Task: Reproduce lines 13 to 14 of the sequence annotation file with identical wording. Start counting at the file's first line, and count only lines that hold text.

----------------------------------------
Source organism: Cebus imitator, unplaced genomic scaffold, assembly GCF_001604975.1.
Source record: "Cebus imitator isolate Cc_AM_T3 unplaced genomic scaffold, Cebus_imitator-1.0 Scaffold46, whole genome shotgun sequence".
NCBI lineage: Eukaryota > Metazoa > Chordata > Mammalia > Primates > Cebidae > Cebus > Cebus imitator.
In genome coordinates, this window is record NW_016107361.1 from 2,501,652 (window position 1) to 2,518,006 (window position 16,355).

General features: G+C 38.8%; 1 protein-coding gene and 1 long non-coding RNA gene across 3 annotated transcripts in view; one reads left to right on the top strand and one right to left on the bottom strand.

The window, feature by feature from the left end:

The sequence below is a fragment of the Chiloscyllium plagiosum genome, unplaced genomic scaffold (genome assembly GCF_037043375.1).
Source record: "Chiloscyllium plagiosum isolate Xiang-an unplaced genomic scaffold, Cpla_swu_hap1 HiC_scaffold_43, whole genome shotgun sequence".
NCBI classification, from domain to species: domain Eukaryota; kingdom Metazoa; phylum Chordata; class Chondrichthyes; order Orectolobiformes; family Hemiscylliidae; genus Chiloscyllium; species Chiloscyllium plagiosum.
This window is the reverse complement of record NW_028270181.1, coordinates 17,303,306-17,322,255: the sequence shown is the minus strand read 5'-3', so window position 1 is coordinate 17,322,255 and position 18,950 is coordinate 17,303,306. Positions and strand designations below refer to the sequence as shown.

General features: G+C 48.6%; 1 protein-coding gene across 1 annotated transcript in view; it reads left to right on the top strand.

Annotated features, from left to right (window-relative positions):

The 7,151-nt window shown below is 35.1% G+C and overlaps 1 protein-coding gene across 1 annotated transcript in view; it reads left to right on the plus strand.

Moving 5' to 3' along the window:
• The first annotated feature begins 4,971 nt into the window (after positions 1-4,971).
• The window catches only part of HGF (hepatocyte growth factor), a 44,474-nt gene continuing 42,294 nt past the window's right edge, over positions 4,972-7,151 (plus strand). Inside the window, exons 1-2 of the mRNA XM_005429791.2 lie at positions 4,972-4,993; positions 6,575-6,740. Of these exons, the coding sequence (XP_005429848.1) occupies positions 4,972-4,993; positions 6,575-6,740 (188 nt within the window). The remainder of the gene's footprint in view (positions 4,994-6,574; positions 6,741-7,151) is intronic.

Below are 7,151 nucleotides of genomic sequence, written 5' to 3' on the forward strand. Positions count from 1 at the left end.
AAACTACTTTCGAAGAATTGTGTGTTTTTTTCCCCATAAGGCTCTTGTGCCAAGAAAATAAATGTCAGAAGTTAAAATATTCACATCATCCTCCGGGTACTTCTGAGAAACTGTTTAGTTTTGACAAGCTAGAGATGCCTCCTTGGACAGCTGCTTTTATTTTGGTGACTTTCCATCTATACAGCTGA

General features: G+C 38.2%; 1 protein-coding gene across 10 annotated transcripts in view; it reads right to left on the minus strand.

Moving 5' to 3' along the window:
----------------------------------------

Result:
The 7,151-nt window shown below is 35.1% G+C and overlaps 1 protein-coding gene across 1 annotated transcript in view; it reads left to right on the plus strand.

Moving 5' to 3' along the window: